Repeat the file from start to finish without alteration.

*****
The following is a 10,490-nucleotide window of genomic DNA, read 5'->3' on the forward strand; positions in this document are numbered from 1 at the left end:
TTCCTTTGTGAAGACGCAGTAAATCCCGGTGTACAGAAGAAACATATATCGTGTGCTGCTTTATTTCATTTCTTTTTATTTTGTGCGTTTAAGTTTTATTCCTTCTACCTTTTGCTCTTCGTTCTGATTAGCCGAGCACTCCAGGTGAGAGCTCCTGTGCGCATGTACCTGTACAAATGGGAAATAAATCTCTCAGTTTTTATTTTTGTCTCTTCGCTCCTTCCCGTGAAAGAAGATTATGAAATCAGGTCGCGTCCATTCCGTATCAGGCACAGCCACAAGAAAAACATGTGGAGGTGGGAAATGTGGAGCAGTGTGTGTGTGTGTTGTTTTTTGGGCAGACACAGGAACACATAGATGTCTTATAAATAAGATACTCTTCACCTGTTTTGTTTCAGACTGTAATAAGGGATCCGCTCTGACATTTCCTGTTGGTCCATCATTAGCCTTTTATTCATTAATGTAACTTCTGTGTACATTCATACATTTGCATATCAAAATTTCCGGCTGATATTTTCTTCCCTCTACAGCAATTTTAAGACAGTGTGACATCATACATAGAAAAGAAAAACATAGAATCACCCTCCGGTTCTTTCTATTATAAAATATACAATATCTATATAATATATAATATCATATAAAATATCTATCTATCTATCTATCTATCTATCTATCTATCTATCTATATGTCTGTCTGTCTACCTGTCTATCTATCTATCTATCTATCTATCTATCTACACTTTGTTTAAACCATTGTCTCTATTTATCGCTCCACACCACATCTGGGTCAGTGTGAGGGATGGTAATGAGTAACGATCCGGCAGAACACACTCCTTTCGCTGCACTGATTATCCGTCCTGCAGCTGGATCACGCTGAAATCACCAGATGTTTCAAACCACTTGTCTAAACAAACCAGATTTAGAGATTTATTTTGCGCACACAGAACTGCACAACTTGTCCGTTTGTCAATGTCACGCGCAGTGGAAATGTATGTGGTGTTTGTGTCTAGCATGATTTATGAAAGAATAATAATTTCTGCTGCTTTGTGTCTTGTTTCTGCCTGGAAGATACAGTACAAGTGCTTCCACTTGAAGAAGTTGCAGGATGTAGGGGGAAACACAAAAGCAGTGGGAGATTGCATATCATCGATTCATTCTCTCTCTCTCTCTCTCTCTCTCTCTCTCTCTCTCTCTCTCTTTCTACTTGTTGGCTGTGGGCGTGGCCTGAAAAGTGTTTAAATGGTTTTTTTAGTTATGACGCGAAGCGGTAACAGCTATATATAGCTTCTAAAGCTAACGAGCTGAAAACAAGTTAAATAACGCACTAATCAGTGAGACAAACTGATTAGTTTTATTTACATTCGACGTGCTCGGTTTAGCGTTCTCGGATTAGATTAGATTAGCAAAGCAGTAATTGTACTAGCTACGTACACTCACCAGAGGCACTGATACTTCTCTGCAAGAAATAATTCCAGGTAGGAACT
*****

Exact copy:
The following is a 10,490-nucleotide window of genomic DNA, read 5'->3' on the forward strand; positions in this document are numbered from 1 at the left end:
TTCCTTTGTGAAGACGCAGTAAATCCCGGTGTACAGAAGAAACATATATCGTGTGCTGCTTTATTTCATTTCTTTTTATTTTGTGCGTTTAAGTTTTATTCCTTCTACCTTTTGCTCTTCGTTCTGATTAGCCGAGCACTCCAGGTGAGAGCTCCTGTGCGCATGTACCTGTACAAATGGGAAATAAATCTCTCAGTTTTTATTTTTGTCTCTTCGCTCCTTCCCGTGAAAGAAGATTATGAAATCAGGTCGCGTCCATTCCGTATCAGGCACAGCCACAAGAAAAACATGTGGAGGTGGGAAATGTGGAGCAGTGTGTGTGTGTGTTGTTTTTTGGGCAGACACAGGAACACATAGATGTCTTATAAATAAGATACTCTTCACCTGTTTTGTTTCAGACTGTAATAAGGGATCCGCTCTGACATTTCCTGTTGGTCCATCATTAGCCTTTTATTCATTAATGTAACTTCTGTGTACATTCATACATTTGCATATCAAAATTTCCGGCTGATATTTTCTTCCCTCTACAGCAATTTTAAGACAGTGTGACATCATACATAGAAAAGAAAAACATAGAATCACCCTCCGGTTCTTTCTATTATAAAATATACAATATCTATATAATATATAATATCATATAAAATATCTATCTATCTATCTATCTATCTATCTATCTATCTATCTATATGTCTGTCTGTCTACCTGTCTATCTATCTATCTATCTATCTATCTATCTACACTTTGTTTAAACCATTGTCTCTATTTATCGCTCCACACCACATCTGGGTCAGTGTGAGGGATGGTAATGAGTAACGATCCGGCAGAACACACTCCTTTCGCTGCACTGATTATCCGTCCTGCAGCTGGATCACGCTGAAATCACCAGATGTTTCAAACCACTTGTCTAAACAAACCAGATTTAGAGATTTATTTTGCGCACACAGAACTGCACAACTTGTCCGTTTGTCAATGTCACGCGCAGTGGAAATGTATGTGGTGTTTGTGTCTAGCATGATTTATGAAAGAATAATAATTTCTGCTGCTTTGTGTCTTGTTTCTGCCTGGAAGATACAGTACAAGTGCTTCCACTTGAAGAAGTTGCAGGATGTAGGGGGAAACACAAAAGCAGTGGGAGATTGCATATCATCGATTCATTCTCTCTCTCTCTCTCTCTCTCTCTCTCTCTCTCTCTCTCTCTTTCTACTTGTTGGCTGTGGGCGTGGCCTGAAAAGTGTTTAAATGGTTTTTTTAGTTATGACGCGAAGCGGTAACAGCTATATATAGCTTCTAAAGCTAACGAGCTGAAAACAAGTTAAATAACGCACTAATCAGTGAGACAAACTGATTAGTTTTATTTACATTCGACGTGCTCGGTTTAGCGTTCTCGGATTAGATTAGATTAGCAAAGCAGTAATTGTACTAGCTACGTACACTCACCAGAGGCACTGATACTTCTCTGCAAGAAATAATTCCAGGTAGGAACT